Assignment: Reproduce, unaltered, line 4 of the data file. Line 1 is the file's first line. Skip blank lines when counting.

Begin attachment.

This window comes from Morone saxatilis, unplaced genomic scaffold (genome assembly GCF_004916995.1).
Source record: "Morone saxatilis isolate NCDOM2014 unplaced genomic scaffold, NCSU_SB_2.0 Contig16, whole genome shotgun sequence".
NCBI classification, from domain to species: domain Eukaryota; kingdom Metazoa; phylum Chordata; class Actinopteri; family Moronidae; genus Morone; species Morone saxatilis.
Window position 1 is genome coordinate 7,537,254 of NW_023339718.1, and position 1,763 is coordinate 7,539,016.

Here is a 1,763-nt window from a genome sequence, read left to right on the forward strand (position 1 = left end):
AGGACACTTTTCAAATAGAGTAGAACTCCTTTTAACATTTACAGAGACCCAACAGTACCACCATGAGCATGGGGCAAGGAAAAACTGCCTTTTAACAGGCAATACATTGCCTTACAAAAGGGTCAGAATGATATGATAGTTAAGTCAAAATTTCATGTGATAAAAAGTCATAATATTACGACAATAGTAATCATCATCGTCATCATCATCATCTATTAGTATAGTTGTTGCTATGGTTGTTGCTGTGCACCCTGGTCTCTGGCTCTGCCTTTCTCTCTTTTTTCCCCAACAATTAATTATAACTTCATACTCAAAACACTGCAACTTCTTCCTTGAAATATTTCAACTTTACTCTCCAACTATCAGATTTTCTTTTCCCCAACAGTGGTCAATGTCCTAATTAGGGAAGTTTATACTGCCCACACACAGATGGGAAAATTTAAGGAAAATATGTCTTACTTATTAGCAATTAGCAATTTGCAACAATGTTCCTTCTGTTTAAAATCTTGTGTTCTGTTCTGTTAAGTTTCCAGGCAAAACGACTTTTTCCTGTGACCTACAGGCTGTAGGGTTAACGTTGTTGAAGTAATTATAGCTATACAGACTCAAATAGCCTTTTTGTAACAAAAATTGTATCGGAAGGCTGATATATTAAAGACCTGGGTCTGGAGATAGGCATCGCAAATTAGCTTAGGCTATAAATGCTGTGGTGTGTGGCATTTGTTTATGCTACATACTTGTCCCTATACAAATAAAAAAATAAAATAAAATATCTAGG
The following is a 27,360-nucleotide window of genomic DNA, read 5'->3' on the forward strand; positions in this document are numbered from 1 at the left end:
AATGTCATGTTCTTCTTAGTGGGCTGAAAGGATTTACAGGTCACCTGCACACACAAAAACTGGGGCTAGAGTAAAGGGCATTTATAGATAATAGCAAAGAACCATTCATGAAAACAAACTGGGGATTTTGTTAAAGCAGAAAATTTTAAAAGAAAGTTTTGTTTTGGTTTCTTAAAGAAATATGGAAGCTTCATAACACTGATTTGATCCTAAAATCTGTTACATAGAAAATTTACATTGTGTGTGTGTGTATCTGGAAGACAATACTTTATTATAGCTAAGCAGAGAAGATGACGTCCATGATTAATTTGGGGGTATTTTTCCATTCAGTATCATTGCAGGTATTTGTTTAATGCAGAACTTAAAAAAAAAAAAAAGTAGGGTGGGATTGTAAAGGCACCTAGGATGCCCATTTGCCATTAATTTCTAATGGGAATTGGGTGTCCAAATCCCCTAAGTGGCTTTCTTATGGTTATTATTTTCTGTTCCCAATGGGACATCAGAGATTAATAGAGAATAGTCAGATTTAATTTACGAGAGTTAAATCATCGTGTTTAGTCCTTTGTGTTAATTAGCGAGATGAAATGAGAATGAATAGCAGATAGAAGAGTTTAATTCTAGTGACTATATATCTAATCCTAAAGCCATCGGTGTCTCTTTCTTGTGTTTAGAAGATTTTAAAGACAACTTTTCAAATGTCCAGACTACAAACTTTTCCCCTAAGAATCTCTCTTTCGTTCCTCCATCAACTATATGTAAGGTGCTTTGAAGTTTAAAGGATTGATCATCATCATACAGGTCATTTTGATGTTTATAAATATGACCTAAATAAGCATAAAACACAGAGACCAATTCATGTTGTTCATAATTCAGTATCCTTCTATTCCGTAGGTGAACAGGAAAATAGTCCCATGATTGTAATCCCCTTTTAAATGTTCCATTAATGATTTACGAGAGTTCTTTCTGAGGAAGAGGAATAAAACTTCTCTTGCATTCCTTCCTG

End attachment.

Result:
Window position 1 is genome coordinate 7,537,254 of NW_023339718.1, and position 1,763 is coordinate 7,539,016.